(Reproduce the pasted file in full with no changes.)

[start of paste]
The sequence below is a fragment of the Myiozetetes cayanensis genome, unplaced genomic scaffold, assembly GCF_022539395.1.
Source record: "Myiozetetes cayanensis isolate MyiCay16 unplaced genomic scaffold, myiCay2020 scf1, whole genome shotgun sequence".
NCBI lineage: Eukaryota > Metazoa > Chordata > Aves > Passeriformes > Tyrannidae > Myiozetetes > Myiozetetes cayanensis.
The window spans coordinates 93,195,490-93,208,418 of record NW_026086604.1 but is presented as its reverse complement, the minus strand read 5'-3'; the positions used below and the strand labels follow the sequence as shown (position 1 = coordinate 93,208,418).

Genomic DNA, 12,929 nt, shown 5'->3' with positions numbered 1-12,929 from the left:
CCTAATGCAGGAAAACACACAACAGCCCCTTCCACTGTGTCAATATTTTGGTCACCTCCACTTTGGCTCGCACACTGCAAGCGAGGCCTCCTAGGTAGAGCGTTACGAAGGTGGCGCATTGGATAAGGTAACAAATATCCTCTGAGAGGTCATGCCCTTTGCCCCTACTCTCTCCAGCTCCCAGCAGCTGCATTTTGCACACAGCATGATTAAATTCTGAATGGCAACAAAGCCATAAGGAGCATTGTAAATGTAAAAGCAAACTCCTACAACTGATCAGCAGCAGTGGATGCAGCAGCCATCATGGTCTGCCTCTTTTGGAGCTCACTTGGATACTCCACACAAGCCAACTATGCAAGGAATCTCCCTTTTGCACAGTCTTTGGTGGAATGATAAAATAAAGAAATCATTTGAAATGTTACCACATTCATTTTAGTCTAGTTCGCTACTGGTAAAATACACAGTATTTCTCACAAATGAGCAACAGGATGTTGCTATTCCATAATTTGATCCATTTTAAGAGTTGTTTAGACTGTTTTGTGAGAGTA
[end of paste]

The sequence below is a fragment of the Myiozetetes cayanensis genome, unplaced genomic scaffold, assembly GCF_022539395.1.
Source record: "Myiozetetes cayanensis isolate MyiCay16 unplaced genomic scaffold, myiCay2020 scf1, whole genome shotgun sequence".
NCBI lineage: Eukaryota > Metazoa > Chordata > Aves > Passeriformes > Tyrannidae > Myiozetetes > Myiozetetes cayanensis.
The window spans coordinates 93,195,490-93,208,418 of record NW_026086604.1 but is presented as its reverse complement, the minus strand read 5'-3'; the positions used below and the strand labels follow the sequence as shown (position 1 = coordinate 93,208,418).

Genomic DNA, 12,929 nt, shown 5'->3' with positions numbered 1-12,929 from the left:
CCTAATGCAGGAAAACACACAACAGCCCCTTCCACTGTGTCAATATTTTGGTCACCTCCACTTTGGCTCGCACACTGCAAGCGAGGCCTCCTAGGTAGAGCGTTACGAAGGTGGCGCATTGGATAAGGTAACAAATATCCTCTGAGAGGTCATGCCCTTTGCCCCTACTCTCTCCAGCTCCCAGCAGCTGCATTTTGCACACAGCATGATTAAATTCTGAATGGCAACAAAGCCATAAGGAGCATTGTAAATGTAAAAGCAAACTCCTACAACTGATCAGCAGCAGTGGATGCAGCAGCCATCATGGTCTGCCTCTTTTGGAGCTCACTTGGATACTCCACACAAGCCAACTATGCAAGGAATCTCCCTTTTGCACAGTCTTTGGTGGAATGATAAAATAAAGAAATCATTTGAAATGTTACCACATTCATTTTAGTCTAGTTCGCTACTGGTAAAATACACAGTATTTCTCACAAATGAGCAACAGGATGTTGCTATTCCATAATTTGATCCATTTTAAGAGTTGTTTAGACTGTTTTGTGAGAGTA